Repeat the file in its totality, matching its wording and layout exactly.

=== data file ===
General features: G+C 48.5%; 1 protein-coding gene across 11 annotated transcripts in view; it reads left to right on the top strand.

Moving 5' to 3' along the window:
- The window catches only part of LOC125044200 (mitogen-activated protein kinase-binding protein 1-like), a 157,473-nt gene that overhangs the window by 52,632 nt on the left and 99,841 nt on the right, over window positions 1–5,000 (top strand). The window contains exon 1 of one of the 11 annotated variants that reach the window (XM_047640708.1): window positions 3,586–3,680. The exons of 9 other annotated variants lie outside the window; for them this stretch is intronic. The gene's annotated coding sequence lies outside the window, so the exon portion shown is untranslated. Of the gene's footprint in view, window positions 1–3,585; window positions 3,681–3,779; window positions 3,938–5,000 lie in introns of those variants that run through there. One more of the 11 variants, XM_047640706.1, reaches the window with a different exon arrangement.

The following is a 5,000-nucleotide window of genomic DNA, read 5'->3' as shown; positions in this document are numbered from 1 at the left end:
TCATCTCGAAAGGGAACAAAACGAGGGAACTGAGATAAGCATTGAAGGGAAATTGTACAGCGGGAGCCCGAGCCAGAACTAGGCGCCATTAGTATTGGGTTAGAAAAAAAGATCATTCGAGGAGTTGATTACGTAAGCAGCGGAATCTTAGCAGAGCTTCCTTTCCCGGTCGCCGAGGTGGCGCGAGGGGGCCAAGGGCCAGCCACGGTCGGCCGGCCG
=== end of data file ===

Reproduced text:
General features: G+C 48.5%; 1 protein-coding gene across 11 annotated transcripts in view; it reads left to right on the top strand.

Moving 5' to 3' along the window:
- The window catches only part of LOC125044200 (mitogen-activated protein kinase-binding protein 1-like), a 157,473-nt gene that overhangs the window by 52,632 nt on the left and 99,841 nt on the right, over window positions 1–5,000 (top strand). The window contains exon 1 of one of the 11 annotated variants that reach the window (XM_047640708.1): window positions 3,586–3,680. The exons of 9 other annotated variants lie outside the window; for them this stretch is intronic. The gene's annotated coding sequence lies outside the window, so the exon portion shown is untranslated. Of the gene's footprint in view, window positions 1–3,585; window positions 3,681–3,779; window positions 3,938–5,000 lie in introns of those variants that run through there. One more of the 11 variants, XM_047640706.1, reaches the window with a different exon arrangement.

The following is a 5,000-nucleotide window of genomic DNA, read 5'->3' as shown; positions in this document are numbered from 1 at the left end:
TCATCTCGAAAGGGAACAAAACGAGGGAACTGAGATAAGCATTGAAGGGAAATTGTACAGCGGGAGCCCGAGCCAGAACTAGGCGCCATTAGTATTGGGTTAGAAAAAAAGATCATTCGAGGAGTTGATTACGTAAGCAGCGGAATCTTAGCAGAGCTTCCTTTCCCGGTCGCCGAGGTGGCGCGAGGGGGCCAAGGGCCAGCCACGGTCGGCCGGCCG